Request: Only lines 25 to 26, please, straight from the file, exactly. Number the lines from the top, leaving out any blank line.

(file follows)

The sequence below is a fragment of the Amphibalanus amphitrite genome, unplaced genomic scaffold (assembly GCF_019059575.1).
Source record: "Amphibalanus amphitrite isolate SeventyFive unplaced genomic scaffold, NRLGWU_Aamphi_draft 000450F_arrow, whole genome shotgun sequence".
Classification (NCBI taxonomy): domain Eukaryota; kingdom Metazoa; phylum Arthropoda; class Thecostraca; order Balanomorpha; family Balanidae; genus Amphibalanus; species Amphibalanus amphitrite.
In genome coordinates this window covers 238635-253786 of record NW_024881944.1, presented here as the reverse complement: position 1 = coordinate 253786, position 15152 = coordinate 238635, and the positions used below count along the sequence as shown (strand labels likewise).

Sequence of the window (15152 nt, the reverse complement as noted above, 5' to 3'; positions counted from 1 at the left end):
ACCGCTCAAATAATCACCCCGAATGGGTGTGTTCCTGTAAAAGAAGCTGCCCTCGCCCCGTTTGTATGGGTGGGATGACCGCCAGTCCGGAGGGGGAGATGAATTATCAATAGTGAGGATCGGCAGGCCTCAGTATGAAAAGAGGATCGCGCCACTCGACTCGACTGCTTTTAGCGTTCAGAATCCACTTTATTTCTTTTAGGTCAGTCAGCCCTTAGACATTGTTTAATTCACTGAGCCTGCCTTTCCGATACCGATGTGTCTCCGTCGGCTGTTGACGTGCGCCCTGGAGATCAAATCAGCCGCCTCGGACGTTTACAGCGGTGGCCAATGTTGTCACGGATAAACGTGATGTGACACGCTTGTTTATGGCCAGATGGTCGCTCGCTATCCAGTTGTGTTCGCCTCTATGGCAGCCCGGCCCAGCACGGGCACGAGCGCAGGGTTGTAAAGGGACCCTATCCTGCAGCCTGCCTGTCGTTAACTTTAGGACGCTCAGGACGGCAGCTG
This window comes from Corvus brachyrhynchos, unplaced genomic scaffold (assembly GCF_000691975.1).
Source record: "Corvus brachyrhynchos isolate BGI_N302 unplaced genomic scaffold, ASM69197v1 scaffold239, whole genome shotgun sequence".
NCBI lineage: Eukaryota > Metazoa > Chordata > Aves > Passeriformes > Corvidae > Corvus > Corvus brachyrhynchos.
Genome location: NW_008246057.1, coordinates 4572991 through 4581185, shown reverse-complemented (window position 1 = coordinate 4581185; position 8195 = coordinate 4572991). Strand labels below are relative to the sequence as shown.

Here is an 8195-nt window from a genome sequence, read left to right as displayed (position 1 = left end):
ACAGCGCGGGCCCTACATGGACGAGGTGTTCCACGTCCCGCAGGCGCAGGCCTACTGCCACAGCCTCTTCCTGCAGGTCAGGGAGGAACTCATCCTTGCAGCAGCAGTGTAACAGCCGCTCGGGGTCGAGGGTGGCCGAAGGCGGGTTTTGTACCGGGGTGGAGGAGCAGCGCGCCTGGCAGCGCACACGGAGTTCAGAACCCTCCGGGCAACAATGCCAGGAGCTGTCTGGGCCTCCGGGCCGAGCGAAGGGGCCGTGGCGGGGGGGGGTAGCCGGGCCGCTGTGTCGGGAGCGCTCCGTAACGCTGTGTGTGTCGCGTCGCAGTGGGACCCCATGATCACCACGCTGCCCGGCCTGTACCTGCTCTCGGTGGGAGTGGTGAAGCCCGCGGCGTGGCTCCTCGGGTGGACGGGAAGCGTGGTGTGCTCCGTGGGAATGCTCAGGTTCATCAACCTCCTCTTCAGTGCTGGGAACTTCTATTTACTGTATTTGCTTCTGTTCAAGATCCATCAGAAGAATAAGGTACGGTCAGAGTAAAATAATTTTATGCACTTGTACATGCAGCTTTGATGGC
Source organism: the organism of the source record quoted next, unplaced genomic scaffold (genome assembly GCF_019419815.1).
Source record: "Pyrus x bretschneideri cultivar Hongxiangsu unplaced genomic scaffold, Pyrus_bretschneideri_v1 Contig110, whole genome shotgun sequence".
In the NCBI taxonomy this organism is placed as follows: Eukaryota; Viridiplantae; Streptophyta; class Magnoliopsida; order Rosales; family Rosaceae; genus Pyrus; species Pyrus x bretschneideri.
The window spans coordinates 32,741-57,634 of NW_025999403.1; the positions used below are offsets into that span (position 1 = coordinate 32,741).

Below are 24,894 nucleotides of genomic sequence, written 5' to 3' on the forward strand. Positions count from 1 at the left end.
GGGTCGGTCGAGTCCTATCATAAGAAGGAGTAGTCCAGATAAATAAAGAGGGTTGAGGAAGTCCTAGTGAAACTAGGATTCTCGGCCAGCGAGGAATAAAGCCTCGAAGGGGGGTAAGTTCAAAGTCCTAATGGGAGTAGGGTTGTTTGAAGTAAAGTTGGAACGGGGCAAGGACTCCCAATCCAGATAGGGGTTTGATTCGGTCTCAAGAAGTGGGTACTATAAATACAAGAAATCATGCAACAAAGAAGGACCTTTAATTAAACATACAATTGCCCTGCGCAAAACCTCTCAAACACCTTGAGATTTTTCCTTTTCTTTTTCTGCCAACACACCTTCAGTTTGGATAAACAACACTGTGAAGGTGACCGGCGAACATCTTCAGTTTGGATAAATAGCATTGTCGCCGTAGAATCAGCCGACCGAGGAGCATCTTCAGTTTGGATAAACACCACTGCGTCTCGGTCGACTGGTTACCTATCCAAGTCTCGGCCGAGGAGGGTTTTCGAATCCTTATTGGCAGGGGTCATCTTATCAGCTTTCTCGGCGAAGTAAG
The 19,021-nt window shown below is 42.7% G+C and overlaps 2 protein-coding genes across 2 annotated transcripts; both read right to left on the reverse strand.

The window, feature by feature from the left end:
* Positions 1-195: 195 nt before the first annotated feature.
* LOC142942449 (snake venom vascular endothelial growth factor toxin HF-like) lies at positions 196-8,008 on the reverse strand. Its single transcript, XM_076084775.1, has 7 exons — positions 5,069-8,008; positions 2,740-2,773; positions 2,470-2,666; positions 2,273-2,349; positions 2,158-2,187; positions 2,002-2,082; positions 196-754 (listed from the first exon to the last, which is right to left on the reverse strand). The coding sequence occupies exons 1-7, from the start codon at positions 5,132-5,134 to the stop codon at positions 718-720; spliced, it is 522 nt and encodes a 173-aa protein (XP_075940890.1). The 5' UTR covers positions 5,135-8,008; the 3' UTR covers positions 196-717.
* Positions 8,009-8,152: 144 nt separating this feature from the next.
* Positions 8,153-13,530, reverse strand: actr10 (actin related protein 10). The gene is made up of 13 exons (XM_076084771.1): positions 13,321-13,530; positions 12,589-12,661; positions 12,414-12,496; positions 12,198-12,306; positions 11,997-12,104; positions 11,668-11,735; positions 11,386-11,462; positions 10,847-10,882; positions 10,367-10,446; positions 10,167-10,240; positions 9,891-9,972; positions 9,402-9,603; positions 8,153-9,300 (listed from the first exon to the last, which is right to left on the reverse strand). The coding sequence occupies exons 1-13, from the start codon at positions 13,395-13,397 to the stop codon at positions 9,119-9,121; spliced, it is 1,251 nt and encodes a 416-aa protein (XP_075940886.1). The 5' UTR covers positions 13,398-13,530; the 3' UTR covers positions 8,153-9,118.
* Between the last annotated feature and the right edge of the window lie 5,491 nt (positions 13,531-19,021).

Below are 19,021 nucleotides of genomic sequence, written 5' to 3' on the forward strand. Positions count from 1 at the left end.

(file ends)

* Between the last annotated feature and the right edge of the window lie 5,491 nt (positions 13,531-19,021).

Below are 19,021 nucleotides of genomic sequence, written 5' to 3' on the forward strand. Positions count from 1 at the left end.